Also criticized are:
Monopolies and oligopolies are often accused of, and sometimes found guilty of, anti-competitive practices. For this reason, company mergers are often examined closely by government regulators to avoid reducing competition in an industry.
Although anti-competitive practices often enrich those who practice them, they are generally believed to have a negative effect on the economy as a whole, and to disadvantage competing firms and consumers who are not able to avoid their effects, generating a significant social cost. For these reasons, most countries have competition laws to prevent anti-competitive practices, and government regulators to aid the enforcement of these laws.
The argument that anti-competitive practices have a negative effect on the economy arises from the belief that a freely functioning efficient market economy, composed of many market participants each of which has limited market power, will not permit monopoly profits to be earned...and consequently prices to consumers will be lower, and if anything there will be a wider range of products supplied.
Some people believe that the realities of the marketplace are sometimes more complex than this or similar theories of competition would suggest. For example, oligopolistic firms may achieve economies of scale that would elude smaller firms. Again, very large firms, whether quasi-monopolies or oligopolies, may achieve levels of sophistication e.g. in business process and/or planning (that benefit end consumers and) that smaller firms would not easily attain. There are undoubtedly industries (e.g. airlines and pharmaceuticals) in which the levels of investment are so high that only extremely large firms that may be quasi-monopolies in some areas of their businesses can survive.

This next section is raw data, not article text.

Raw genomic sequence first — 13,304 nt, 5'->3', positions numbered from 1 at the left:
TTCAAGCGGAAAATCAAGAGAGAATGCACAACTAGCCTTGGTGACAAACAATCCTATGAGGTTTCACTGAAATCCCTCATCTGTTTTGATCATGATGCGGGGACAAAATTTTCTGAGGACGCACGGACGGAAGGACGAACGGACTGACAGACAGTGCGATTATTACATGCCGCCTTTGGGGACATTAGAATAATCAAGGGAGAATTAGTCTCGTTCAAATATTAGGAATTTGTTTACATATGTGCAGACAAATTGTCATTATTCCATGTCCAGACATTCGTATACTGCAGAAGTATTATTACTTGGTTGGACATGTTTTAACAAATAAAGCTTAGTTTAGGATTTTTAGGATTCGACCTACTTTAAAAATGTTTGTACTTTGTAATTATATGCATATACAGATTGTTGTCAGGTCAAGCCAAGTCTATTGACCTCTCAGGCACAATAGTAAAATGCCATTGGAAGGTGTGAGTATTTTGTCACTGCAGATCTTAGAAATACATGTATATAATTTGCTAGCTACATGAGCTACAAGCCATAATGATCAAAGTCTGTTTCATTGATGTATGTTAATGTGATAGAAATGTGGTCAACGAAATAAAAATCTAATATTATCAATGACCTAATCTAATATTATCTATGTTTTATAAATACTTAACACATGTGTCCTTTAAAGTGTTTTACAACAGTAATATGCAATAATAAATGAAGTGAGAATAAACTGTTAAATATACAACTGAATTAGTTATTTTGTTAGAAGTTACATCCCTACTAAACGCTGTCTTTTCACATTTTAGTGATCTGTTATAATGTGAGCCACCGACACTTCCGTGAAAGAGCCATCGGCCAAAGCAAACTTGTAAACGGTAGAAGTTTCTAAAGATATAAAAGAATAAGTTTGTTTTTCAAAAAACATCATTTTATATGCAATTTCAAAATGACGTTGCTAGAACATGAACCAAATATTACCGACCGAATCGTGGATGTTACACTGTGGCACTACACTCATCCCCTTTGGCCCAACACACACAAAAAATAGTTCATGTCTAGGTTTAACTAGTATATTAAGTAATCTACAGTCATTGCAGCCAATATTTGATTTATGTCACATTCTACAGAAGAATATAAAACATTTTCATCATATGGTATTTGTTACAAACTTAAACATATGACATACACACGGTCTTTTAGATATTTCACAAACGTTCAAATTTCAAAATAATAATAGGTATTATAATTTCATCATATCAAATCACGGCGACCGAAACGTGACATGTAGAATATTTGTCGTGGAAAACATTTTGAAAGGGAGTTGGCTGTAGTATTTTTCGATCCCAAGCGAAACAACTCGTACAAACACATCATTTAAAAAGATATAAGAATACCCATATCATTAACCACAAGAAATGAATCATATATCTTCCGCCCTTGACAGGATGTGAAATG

Many governments regard these market niches as natural monopolies, and believe that the inability to allow full competition is balanced by government regulation. However, the companies in these niches tend to believe that they should avoid regulation, as they are entitled to their monopoly position by fiat.
In some cases, anti-competitive behavior can be difficult to distinguish from competition. For instance, a distinction must be made between product bundling, which is a legal market strategy, and product tying, which violates anti-trust law. Some advocates of laissez-faire capitalism (such as Monetarists, some Neoclassical economists, and the heterodox economists of the Austrian school) reject the term, seeing all "anticompetitive behavior" as forms of competition that benefit consumers.